Contrary to some claims at the conference that clean, renewable energy can provide as much energy to power industrial society as fossil fuels, Greer and others argued that one way or another we will have to live with far less energy and that hoping for a green utopia, rather than building household and local resiliency in the face of peak oil, is more likely to end in misery and despair.

Greer said the “alternative to industrial society is not living in caves.” As he sees it, the alternative is returning to a normal, far less energy-intense human existence.

Sociologist William Catton referred to our abnormal, energy appetite as Homo Colossus. “We were becoming a different kind of creature,” he said of the dawn of the fossil-fuel era, adding that the average American today is equivalent to a 41-ton dinosaur in daily energy use.

As global oil extraction declines, economic growth halts and ecological deficits mount, Americans face a moral choice, Catton said. “We have to forgo luxuries, or others will forgo necessities,” he said.

 

Vagengeym_Elena / iStock / Getty Images

With a growing market for vegan makeup and cruelty-free cosmetics, more and more beauty brands are ditching animal ingredients and animal testing. While many luxe animal-friendly companies have high prices, there are a number of cruelty-free makeup brands producing affordable personal care products as well.

In this article, we'll recommend 11 essential beauty products that have drugstore price tags and cruelty-free certifications. An easy switch to make in your day-to-day makeup and skincare routine is to invest in cruelty-free cosmetics that work to protect the most vulnerable among us — animals.

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EarthWISE—Megan Quinn Bachman

Was I surprised that last issue’s column, Can Renewables Outshine Fossil Fuels?, elicited a strong reaction, with written responses of support and derision? Not at all. It’s an issue that continues to divide the environmental community, and one which keeps us from moving forward as quickly as possible to conserve resources and relocalize as an era of cheap, concentrated, easy-to-get energy comes to an end.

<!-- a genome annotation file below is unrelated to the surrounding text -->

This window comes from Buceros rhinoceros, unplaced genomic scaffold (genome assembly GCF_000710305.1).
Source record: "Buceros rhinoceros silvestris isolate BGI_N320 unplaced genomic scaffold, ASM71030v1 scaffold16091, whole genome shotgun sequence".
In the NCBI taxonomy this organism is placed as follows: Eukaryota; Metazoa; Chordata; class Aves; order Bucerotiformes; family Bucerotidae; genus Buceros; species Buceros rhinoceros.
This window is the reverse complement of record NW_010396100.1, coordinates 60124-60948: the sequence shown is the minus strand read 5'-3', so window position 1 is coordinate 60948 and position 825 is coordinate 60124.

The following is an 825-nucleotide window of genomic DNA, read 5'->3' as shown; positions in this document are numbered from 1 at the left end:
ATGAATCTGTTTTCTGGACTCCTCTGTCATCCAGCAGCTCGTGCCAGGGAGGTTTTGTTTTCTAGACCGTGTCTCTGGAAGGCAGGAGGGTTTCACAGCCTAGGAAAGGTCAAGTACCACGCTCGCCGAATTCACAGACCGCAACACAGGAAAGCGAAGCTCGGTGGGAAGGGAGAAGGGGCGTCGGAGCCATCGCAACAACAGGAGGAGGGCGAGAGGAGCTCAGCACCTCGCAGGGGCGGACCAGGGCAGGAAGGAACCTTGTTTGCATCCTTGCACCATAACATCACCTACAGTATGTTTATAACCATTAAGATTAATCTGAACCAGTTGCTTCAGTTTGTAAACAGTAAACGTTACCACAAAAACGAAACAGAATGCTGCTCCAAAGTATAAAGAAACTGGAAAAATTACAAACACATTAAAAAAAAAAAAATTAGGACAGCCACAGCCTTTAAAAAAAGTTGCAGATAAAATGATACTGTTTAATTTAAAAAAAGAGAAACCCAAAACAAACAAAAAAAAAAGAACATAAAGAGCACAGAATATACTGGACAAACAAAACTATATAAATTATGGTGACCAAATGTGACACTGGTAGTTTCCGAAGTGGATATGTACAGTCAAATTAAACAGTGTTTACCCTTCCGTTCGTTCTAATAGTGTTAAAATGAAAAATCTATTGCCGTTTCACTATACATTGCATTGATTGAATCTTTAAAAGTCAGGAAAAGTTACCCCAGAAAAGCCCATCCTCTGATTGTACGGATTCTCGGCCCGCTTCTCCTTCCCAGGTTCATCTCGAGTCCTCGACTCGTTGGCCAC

My essential argument is that we need to use fast-depleting fossil fuels to create a renewable energy infrastructure even while understanding that renewable energy sources, as some energy researchers are realizing, cannot come close to replacing fossil fuels to meet current energy demand. Moreover, renewables, coupled with massive energy curtailment, will not any time soon become our primary energy source, largely because of various limiting factors, including resource constraints and possible prolonged world economic depression as the debt-based money system unravels.

My critics fail to understand the concept of “net energy,” a full accounting of the energy inputs required to  produce a given unit of energy. Renewable energy requires far more imputs of energy, materials and money than do fossil fuels per equivalent unit of energy produced, recent research shows. Especially challenging will be finding a liquid fuel and feedstock alternative to oil, which powers close to 100 percent of global transportation and is ubiquitous in consumer products. No other fuel is as energy-dense, versatile, easily-transportable and abundant as oil. It is the main fuel powering a globalized industrialized civilization and will do so just once.